8. Planting Cold-Season Crops

Cold-season crops or winter vegetables prefer a cooler climate and grow best at temperatures averaging 15° cooler than those needed by warm-season types. Usually, they have edible roots and leaves, while a few produce edible seeds. These veggies should be grown to maturity in cool weather. You can plant them in early spring or late summer. Cool-season vegetables include beets, broccoli, Brussels sprouts, cabbage, carrots, cauliflower, celery, kale, lettuce, onions, peas, potatoes, radishes, spinach, and many more. Most of them can tolerate short periods of frost.

9. Taking Care of Your Edible Garden

When your vegetable garden is all done, the real work starts, taking proper care of it. The most important part of maintaining your veggie garden is watering. Provide about an inch of water per week or less if there is enough rain. There is a rule that will help you – always check the top inch of the soil. If it is dry, then you should water your garden.

Raised beds need more watering than in-ground crops. Water them every other day. Weeding is another important aspect. Ensure you keep them to a minimum by stirring the top inch of soil regularly to discourage their seedlings. With larger plants, mulch, plastic, and compost can help with weeds. As we already mentioned adding fertilizer is necessary for a rich harvest. Use high-quality compost or packaged vegetable fertilizer. Don’t overdo it, as too much fertilizer can hurt your crop.

10. Harvesting is what it’s all about

harvesting

If you have planned, planted, and maintained your vegetable garden as needed, you can expect a successful harvest. Harvesting is done in several stages, depending on the vegetable variety. It is best to take a basket and collect everything that is ripened daily. On-time harvesting will make your veggies produce more. Some vegetables are better to be harvested while they are still small.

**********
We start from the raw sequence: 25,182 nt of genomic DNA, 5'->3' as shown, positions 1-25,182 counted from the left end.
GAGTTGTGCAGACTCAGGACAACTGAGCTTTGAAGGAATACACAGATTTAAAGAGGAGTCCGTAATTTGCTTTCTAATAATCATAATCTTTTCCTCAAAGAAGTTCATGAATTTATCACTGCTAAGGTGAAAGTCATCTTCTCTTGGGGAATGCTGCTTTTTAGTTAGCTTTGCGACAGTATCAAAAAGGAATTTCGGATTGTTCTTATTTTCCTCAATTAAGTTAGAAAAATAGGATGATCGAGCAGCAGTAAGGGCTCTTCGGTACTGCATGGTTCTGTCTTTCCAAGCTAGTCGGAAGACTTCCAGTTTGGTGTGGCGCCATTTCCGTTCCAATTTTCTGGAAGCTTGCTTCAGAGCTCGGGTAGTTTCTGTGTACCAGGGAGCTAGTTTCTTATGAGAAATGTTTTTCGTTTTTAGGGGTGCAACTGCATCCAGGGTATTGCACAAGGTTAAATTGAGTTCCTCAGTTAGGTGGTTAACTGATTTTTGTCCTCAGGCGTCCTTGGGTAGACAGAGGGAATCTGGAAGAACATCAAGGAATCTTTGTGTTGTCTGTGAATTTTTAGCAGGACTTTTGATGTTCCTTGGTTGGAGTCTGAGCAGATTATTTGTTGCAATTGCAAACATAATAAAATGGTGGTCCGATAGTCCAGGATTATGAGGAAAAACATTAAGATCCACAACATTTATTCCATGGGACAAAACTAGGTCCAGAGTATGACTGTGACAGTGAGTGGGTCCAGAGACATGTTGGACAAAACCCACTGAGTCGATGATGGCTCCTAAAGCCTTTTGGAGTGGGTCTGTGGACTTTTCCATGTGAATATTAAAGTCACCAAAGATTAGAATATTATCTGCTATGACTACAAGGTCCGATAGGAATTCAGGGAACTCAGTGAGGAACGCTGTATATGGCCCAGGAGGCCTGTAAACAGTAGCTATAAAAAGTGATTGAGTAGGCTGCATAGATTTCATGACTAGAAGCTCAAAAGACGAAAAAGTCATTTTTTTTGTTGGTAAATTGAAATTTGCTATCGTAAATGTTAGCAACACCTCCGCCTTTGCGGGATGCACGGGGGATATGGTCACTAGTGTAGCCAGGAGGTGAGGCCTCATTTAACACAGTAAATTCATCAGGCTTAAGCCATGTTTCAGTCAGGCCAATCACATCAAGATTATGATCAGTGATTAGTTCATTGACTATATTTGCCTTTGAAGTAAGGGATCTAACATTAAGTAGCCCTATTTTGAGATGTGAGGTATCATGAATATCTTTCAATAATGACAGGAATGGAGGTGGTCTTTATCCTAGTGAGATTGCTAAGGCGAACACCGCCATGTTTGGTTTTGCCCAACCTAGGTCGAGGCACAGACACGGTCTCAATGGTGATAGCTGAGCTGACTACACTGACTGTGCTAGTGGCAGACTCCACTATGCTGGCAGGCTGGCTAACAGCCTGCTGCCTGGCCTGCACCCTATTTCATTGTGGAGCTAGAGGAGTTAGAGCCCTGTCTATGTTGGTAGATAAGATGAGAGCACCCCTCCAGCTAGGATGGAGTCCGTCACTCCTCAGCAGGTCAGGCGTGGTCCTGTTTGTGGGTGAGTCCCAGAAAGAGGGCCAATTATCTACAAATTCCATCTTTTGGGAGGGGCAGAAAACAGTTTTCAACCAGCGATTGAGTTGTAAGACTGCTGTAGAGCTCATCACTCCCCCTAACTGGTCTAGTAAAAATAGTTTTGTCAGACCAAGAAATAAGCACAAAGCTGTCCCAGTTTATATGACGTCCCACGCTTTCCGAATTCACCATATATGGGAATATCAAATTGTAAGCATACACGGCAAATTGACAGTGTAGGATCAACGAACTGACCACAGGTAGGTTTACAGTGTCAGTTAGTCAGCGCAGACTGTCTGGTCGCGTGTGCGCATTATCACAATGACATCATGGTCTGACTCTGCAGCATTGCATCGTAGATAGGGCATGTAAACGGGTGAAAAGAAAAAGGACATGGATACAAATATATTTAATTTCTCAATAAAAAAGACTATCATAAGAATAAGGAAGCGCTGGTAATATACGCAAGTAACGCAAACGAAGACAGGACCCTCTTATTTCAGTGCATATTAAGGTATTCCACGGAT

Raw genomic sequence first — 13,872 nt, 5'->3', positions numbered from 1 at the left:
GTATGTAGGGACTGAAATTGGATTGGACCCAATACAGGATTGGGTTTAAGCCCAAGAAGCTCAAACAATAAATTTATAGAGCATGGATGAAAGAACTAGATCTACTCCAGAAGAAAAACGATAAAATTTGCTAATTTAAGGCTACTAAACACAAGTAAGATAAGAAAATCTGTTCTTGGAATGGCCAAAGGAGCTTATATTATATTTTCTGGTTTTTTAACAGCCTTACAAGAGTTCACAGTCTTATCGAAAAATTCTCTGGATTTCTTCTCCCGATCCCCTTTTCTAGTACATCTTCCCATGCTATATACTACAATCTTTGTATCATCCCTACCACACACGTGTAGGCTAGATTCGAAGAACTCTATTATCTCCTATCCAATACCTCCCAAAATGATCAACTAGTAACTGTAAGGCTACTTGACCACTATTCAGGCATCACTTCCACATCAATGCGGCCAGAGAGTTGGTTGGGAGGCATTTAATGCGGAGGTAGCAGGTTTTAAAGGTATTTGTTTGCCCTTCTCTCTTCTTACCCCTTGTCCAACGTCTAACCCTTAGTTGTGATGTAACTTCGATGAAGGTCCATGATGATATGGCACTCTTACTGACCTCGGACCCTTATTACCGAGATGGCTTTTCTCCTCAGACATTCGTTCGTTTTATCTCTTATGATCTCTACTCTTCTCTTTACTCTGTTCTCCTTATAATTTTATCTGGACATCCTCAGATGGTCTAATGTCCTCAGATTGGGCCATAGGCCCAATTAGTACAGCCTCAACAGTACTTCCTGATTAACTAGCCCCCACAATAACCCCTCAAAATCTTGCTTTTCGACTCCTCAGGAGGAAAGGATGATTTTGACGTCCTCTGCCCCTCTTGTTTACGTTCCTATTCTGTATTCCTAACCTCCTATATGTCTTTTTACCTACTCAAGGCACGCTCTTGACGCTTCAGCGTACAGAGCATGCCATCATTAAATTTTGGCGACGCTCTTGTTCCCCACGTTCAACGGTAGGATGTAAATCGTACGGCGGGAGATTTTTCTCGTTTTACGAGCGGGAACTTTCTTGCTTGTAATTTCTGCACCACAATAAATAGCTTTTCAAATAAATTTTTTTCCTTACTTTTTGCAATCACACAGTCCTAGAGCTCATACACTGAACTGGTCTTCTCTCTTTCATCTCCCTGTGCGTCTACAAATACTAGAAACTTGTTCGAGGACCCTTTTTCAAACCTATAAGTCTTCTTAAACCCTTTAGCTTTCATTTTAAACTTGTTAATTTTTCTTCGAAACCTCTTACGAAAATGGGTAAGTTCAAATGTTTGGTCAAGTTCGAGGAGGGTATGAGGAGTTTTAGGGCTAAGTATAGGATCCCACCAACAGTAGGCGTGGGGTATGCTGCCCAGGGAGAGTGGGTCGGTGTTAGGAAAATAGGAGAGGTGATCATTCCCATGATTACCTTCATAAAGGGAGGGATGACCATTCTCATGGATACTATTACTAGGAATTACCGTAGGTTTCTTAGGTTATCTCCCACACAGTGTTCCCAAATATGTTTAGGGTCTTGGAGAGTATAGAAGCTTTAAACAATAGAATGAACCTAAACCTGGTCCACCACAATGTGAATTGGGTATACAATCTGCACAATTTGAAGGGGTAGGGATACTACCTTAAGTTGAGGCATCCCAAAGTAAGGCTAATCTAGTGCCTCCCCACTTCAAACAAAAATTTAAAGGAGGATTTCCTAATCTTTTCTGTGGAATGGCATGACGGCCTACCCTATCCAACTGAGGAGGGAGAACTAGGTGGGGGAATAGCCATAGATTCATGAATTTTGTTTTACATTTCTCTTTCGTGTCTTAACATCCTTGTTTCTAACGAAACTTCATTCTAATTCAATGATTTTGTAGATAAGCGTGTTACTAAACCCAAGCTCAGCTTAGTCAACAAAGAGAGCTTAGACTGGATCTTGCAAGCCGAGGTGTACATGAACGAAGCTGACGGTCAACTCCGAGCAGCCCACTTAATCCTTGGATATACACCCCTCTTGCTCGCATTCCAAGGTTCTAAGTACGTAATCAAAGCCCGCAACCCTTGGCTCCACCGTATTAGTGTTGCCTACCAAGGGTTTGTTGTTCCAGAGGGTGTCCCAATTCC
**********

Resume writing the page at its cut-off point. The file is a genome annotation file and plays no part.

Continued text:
Zucchini is an example – when they are longer than 7 inches, they become tough and woody. As we said, planning is everything when vegetable gardens are in question, so keep track of what you have planted and follow the package instructions. Check the seed packet to know what to expect of each crop. Harvesting is also the perfect time to look for diseases or pests so you can get rid of them.

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3 Responses

  1. hello my name is Marieme for two years now I am dying to have my own garden,I need help badly I am not around in the summer time as I go back to my home country with my children.I want to garden so I can feed my family healthier my husband and my two youngest 9 and 13 have type 1 diabetes,I live in Long Island New York I really will appreciate it if someone from your team can guide me through a start.Thank you

  2. Hi, Marieme, I’m not with this site, I was looking for any useful gardening tips. But, anyways, try your local ag extension office. They can be a beginner/small farmers best asset when it comes to getting started. They usually have a great team of people that can help guide you through the whole process, from what will grow best for your area, help you with testing your soil, when to harvest your crop and the best ways to put up what you harvest. A lot of people don’t realize that their ag extension office is there for small farmers, also, not just the big time cash crop farmers. They may even also offer some gardening classes for beginners. I hope this helps you out.